Today I am very happy to introduce to you an L.E Fitzpatrick, whose book “Dark Waters” was recently reviewed here on DarkissReads. L.E was kind enough to grant us an author interview.
1) What has been the reaction like towards “Dark Waters”? Was it anything like you expected?
Dark Waters is the first book I have published and I only passed it to two people before inflicting it on the masses, so I really had no idea what to expect from readers. As an indie author it sometimes feels like you’ve gatecrashed the party, so I suppose I am always expecting readers to turn around and say “Hey you shouldn’t be here!” The fact that they continue to be both welcoming and encouraging will always astound my expectations.
2) Which came first, the character of Egan Wey or the Fimorri?
Wey was like the big bang for Dark Waters. Once I had him created the backdrop to the plot fell into place. Wey is the hero of the book, but he’s a tormented soul who has done a lot of terrible things in his life and continues to dance around morality throughout the story. Piracy already has massive romanticism surrounding it and I wanted to create a character that was a tragic parody of the great sea adventure. I didn’t want to glorify piracy in Dark Waters, but at the same time I didn’t want to condemn it, so to counteract the diabolical Wey, I gave him the Fimorri, a clan forced into piracy, as his starting point. Thereafter the Fimorri became everything that is noble and good about piracy; Wey became everything that is bad.
3) With the character Egan Wey, did you lead the character in the direction you wanted or did he lead you?
If I had been able to make Wey do anything he wouldn’t be the character he is. When I write stories I have a preconceived idea what is going to happen, Wey turned that all on its head and what I finished was nothing like what I had planned.
4) There are some very dark characters in your novel, for instance Captain Mercy, where did you find your inspiration to bring him to life?
I love dark fantasy and I wanted to create a character that was unequivocally evil. Having so many dubious heroes in the book Mercy had to be really bad for him to have any impact on the story. In the end he just became a shark, cold, calculating and inhuman. Mercy is driven by primal hunger, a territorial creature with no humanity. The other villains in the story have history, possibly excuses for their actions, as far as Mercy is concerned he is a simple, fearsome predator.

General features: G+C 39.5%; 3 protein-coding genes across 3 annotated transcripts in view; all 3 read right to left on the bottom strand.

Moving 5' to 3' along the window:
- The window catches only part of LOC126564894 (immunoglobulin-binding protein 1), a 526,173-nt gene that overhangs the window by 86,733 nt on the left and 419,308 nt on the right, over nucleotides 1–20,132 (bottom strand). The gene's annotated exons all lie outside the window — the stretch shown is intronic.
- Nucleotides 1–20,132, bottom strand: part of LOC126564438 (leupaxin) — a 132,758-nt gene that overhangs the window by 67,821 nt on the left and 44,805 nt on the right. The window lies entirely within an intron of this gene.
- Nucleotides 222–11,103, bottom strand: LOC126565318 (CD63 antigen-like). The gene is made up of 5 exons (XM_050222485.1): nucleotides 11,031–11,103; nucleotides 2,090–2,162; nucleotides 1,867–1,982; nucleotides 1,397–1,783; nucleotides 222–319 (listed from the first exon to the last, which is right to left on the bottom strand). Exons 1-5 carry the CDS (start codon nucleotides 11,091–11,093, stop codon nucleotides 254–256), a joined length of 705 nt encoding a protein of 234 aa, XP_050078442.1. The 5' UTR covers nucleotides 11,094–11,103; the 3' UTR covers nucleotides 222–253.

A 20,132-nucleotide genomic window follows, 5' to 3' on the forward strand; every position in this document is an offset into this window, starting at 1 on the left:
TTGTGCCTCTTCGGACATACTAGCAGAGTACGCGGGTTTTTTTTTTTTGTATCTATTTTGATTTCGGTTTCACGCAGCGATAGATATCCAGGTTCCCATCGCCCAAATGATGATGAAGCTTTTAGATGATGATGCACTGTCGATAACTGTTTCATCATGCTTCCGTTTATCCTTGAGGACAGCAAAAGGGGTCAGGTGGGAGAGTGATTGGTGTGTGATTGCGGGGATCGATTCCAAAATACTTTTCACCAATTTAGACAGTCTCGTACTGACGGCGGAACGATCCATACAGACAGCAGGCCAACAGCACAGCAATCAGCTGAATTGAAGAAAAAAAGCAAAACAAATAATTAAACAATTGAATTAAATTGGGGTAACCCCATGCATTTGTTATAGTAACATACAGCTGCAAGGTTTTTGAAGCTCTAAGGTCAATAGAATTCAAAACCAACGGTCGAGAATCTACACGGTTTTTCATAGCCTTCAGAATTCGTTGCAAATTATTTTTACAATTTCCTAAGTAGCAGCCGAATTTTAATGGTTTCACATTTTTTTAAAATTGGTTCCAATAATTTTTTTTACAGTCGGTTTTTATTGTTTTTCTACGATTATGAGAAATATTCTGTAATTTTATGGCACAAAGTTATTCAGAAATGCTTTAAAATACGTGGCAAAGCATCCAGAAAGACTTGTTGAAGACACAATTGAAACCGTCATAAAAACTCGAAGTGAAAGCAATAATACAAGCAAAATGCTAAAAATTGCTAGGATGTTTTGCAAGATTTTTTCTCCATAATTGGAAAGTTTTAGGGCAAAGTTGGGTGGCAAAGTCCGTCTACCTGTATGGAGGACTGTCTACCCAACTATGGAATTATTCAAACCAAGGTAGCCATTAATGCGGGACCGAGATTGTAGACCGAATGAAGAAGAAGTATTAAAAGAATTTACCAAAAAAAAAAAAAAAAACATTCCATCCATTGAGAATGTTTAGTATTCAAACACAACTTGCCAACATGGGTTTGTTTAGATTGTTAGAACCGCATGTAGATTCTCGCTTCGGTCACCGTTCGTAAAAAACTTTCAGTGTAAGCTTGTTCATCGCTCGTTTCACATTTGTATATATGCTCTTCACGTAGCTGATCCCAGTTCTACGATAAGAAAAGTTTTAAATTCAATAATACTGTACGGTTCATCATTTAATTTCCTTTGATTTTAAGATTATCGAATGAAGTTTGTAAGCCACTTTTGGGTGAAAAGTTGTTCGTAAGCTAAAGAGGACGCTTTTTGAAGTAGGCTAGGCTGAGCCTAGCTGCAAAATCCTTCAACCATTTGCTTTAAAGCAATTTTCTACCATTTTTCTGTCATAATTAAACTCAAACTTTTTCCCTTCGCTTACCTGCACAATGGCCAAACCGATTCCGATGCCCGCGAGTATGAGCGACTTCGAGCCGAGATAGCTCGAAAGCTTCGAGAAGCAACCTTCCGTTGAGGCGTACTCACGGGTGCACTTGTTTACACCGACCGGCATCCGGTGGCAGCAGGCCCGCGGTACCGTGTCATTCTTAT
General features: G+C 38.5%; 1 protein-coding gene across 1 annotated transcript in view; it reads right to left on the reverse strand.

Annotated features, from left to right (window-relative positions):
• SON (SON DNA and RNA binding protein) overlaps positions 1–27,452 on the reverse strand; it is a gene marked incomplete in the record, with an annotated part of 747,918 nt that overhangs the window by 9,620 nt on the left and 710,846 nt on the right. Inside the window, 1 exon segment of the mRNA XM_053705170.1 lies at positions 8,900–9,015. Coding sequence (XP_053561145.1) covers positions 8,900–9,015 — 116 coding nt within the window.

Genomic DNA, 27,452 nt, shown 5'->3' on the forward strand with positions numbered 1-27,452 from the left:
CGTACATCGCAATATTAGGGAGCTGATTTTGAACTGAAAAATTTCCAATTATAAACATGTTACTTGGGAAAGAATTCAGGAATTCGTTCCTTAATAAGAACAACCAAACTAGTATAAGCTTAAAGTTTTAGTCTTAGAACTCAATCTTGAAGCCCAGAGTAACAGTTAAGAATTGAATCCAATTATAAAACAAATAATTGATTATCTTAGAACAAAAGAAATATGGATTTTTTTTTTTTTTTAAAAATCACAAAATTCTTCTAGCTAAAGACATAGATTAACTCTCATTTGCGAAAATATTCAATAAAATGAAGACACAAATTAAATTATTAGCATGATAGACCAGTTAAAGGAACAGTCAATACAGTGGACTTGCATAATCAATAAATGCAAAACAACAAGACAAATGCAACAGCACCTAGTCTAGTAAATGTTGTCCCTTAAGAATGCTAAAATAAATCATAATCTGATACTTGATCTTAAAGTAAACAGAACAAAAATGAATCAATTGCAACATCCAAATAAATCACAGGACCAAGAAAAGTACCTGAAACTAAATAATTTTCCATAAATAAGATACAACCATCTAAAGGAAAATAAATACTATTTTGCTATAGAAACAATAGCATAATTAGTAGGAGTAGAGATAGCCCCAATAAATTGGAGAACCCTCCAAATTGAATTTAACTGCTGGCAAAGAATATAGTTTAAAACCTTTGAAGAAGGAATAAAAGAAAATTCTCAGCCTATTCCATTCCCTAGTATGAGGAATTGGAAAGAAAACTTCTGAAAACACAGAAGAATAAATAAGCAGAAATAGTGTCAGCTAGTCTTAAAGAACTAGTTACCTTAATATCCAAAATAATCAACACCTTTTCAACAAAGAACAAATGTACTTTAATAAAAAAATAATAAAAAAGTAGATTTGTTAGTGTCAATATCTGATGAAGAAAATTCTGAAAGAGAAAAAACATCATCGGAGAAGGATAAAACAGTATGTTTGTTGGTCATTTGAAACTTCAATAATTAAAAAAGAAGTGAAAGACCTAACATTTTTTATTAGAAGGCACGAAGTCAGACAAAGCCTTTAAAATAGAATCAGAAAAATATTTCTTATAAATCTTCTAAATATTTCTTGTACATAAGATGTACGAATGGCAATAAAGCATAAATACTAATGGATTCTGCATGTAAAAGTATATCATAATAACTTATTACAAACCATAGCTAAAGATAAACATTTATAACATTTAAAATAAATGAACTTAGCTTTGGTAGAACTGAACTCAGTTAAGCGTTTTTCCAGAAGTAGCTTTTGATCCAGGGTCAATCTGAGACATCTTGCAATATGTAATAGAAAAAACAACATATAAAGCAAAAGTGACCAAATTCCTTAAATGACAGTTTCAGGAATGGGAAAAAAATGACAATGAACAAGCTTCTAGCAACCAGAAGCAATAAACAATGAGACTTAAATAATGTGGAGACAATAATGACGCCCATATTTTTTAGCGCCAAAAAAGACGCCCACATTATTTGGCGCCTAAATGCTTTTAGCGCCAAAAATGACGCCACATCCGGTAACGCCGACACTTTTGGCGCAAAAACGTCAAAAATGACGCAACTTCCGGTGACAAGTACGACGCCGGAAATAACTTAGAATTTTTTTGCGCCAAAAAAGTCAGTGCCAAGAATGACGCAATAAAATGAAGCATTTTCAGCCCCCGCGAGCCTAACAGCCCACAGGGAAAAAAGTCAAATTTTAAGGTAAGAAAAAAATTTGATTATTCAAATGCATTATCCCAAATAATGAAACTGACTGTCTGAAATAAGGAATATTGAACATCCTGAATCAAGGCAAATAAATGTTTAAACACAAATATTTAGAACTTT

5) If you could pick on character in this book that you are most like, who would that be?
This is probably the hardest question of the lot. Most of my characters are broken in one way or another, but if I was to pick one that was the easiest to create it would be Rhoma. Her stubborn determination to try and save her people is something I like to think I have, although my determination only goes so far as getting dinner cooked, or getting the car up the hill. Perhaps I’d throw in a bit of Benton as well, the Fimorri pirate is the backbone of the battle, but isn’t as scene stealing as the other characters. They were both probably the easiest to write.
6) In your book, you have a drug called “The Red” that is such an integral part of the story, where did this idea come from?
Okay promise not to laugh. I have an inherent fear of zombies. I can’t look at zombie pictures, or watch them on TV without suffering sleepless nights. I knew when I started Dark Waters that I was going to struggle and basically the Red was as much as I could tolerate. It is still a drug that effectively turns the user into a zombie, but there’s no biting, or eating of brains. Instead the user loses his wits, becomes aggressive and pretty difficult to kill. So in other words I was too scared to do a full zombie novel so I created the Red. You can stop laughing now.
7) Since the book has so much to do with sailing the high seas, I have to ask, have you ever sailed a ship?
I have never sailed a ship and I can barely swim. I think this might be where you start laughing again. When writing I find it easier to write things that I feel strongly towards and the sea, like zombies, is something that unnerves me. Of course I did bob up and down every week in the swimming pool to add some authenticity to my work, but mostly I was interested in the ships and camaraderie of sailors so I did a lot of research into that area instead.
8) Who is your biggest literary influence and why?
There have been a lot of people who have inspired and taught me along the way. The author I identify with most is probably John Connolly, just because there is a beautifully human quality to what he writes and he has worked very hard to get where he is. In so far as Dark Waters is concerned, I had been reading the Lies of Locke Lamora by Scott Lynch, his work inspired me to just roll with an idea and forget about the rest of the world.
9) Can you tell us about any new projects you are working on?
After Dark Waters I tried to knock out a sequel, it hasn’t been as forthcoming as I would have liked so I’m taking a little break and I’m in the middle of a futuristic thriller, which I hope will turn into a series.
10) Can you tell us a bit about yourself and what you do when you are not writing?
Well when I am not writing, I’m a juggling, acrobatic, jet-pilot… Alas I’m not that exciting. I work in an accountancy office during the day and when I am not tapping away at my keyboard I’m usually enjoying clichéd time with my partner and son. Although I am originally from Yorkshire, I live in West Wales and so most of my days are filled with walking in green fields and going nowhere very fast, which suits me just fine.
Thank you so much for sharing a bit about yourself L.E. Everyone at DarkissReads wishes you all the best of luck with all your future endeavors!